Kenya: No Hope for PPE to Health Workers As Strike Continues


Confusion continues to surround an order issued by Health Cabinet Secretary Mutahi Kagwe to the Kenya Medical Supplies Agency (Kemsa) to release personal protective equipment (PPE) to health care workers and other Kenyans.

For months, Kemsa has been stuck with PPE valued at more than Sh6 billion, even as health workers went on strike protesting the lack of protection against Covid-19, among other grievances.

Early this month, Mr Kagwe directed Kemsa to sell the equipment to counties, but the agency says it has not received formal communication from the ministry.

Kemsa is hesitant to act on Mr Kagwe’s orders as it is already in trouble with the Ethic and Anti-Corruption Commission (EACC) over tendering for some of the gear.

Mr Kagwe said he gave Kemsa permission to sell the kits at market price, which would mean a Sh2.33 billion loss to the taxpayer.

The agency, however, insists on written authorisation before the gadgets can leave its godowns.

It is not clear why the minister has not issued formal orders.

Crucial gadgets

What is clear, however, is that every hour the crucial gadgets remain locked up at Kemsa stores, thousands of patients and health care workers are at risk of contracting the disease.

The Ministry of Health now blames EACC for the impasse.

In a presentation to the Senate Health Committee, the ministry said PPE are some of the items seized by the commission over the Sh7.8 billion Kemsa tender scam.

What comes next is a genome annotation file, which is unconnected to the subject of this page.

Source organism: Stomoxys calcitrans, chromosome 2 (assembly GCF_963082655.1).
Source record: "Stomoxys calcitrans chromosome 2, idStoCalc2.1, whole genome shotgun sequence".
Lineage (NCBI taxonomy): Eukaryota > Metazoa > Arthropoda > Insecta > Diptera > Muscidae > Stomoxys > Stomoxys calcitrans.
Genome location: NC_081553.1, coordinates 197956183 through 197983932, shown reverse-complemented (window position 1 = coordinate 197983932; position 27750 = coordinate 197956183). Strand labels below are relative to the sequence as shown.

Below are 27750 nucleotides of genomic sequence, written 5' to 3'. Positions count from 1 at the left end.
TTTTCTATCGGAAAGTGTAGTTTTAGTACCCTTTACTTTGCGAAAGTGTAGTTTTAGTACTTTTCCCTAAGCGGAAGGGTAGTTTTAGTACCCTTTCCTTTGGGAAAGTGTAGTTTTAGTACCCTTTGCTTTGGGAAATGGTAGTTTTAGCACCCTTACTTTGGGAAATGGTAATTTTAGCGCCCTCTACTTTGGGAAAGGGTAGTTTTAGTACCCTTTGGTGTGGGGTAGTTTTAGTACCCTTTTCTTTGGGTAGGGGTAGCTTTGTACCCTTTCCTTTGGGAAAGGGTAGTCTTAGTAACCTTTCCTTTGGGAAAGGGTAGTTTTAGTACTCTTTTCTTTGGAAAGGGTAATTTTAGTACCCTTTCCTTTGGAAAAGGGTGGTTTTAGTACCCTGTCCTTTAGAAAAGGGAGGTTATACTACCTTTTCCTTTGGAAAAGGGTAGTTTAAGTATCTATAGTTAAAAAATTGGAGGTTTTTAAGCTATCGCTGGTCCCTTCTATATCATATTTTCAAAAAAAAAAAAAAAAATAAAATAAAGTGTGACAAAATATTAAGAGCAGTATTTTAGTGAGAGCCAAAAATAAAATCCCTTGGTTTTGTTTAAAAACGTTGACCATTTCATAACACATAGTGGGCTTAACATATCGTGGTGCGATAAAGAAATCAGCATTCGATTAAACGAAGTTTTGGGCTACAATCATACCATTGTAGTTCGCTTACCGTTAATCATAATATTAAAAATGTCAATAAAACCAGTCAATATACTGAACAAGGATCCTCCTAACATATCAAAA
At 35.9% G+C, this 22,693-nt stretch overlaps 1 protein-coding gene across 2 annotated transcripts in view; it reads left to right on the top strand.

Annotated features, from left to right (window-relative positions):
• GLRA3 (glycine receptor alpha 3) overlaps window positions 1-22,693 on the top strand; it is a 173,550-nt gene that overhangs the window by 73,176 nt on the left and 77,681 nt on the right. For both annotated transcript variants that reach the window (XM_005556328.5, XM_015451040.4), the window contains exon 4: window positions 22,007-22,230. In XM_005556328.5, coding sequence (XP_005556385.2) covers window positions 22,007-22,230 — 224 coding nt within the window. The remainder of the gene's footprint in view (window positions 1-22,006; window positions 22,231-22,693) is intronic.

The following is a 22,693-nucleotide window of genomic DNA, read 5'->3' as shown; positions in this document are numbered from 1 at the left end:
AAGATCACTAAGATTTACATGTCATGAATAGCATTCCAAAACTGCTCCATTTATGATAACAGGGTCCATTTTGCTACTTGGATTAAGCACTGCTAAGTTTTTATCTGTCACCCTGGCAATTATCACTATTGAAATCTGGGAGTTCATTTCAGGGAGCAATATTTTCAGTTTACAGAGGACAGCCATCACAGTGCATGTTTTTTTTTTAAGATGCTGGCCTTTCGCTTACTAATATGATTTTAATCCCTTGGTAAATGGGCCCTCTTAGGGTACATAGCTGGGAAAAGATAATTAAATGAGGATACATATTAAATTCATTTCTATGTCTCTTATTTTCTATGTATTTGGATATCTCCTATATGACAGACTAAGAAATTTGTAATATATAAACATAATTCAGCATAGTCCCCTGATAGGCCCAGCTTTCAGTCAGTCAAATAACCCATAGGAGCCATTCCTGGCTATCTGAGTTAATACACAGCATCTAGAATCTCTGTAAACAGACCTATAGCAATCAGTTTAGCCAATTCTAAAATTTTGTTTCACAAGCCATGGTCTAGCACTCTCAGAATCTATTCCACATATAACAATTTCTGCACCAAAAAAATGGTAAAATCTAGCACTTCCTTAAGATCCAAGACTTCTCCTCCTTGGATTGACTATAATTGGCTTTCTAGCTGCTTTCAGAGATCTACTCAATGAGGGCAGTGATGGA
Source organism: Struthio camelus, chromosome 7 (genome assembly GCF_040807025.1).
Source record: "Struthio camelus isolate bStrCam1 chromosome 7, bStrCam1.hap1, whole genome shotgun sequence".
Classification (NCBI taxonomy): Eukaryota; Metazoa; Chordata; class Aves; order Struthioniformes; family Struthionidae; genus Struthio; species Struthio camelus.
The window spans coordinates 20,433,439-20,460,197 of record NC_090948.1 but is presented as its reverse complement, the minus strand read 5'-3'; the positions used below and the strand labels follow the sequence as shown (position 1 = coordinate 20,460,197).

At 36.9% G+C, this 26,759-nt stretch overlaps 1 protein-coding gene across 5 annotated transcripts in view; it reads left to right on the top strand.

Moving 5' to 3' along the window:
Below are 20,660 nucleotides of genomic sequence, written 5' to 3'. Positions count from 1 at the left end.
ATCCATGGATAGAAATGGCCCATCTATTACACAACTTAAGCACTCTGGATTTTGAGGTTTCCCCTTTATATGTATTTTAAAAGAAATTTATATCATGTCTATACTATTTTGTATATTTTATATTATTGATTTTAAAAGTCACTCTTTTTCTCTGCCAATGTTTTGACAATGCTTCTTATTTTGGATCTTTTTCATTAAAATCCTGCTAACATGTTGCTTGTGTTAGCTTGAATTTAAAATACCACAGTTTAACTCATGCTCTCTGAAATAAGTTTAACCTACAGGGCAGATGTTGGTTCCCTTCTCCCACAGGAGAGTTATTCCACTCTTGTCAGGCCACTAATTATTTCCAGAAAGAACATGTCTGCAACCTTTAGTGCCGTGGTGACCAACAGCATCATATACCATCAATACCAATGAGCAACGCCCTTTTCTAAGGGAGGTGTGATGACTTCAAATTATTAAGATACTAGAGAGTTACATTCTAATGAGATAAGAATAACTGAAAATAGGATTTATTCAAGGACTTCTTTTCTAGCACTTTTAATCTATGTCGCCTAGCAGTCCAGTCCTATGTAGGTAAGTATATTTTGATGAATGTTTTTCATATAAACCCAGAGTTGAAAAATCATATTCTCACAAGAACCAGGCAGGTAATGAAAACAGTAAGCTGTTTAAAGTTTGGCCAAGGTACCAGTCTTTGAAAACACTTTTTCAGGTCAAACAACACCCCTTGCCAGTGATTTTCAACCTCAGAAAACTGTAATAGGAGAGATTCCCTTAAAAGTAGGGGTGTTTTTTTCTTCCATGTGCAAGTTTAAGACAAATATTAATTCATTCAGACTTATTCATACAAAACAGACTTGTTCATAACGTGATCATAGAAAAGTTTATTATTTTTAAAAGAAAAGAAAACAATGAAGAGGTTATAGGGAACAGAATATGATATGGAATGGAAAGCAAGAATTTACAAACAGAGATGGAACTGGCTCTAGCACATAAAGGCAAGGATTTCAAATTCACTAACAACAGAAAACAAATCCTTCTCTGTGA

It added that releasing the PPE would interfere with the investigations.

Health Chief Administrative Secretary Mercy Mwangangi said the ministry sought directions from the anti-corruption watchdog on the release of the kits but has not received a response.

“We have asked that EACC releases some if not all the PPE so that they are provided to health workers. We are still waiting for a word from the commission,” she said.

Released Sh6 billion

Even as the two entities blame each other and remain in possession of the equipment, nurses and clinical officers have abandoned hospitals, saying their colleagues are dying from coronavirus-related complications due to a lack of PPE and medical cover.

The National Hospital Insurance Fund (NHIF) maintains the money it has been allocated for health workers’ comprehensive cover has not been released.

“You won’t believe it if I tell you that we hear some of these announcements on the media,” a senior NHIF official, who did not wish to be named, told the Sunday Nation.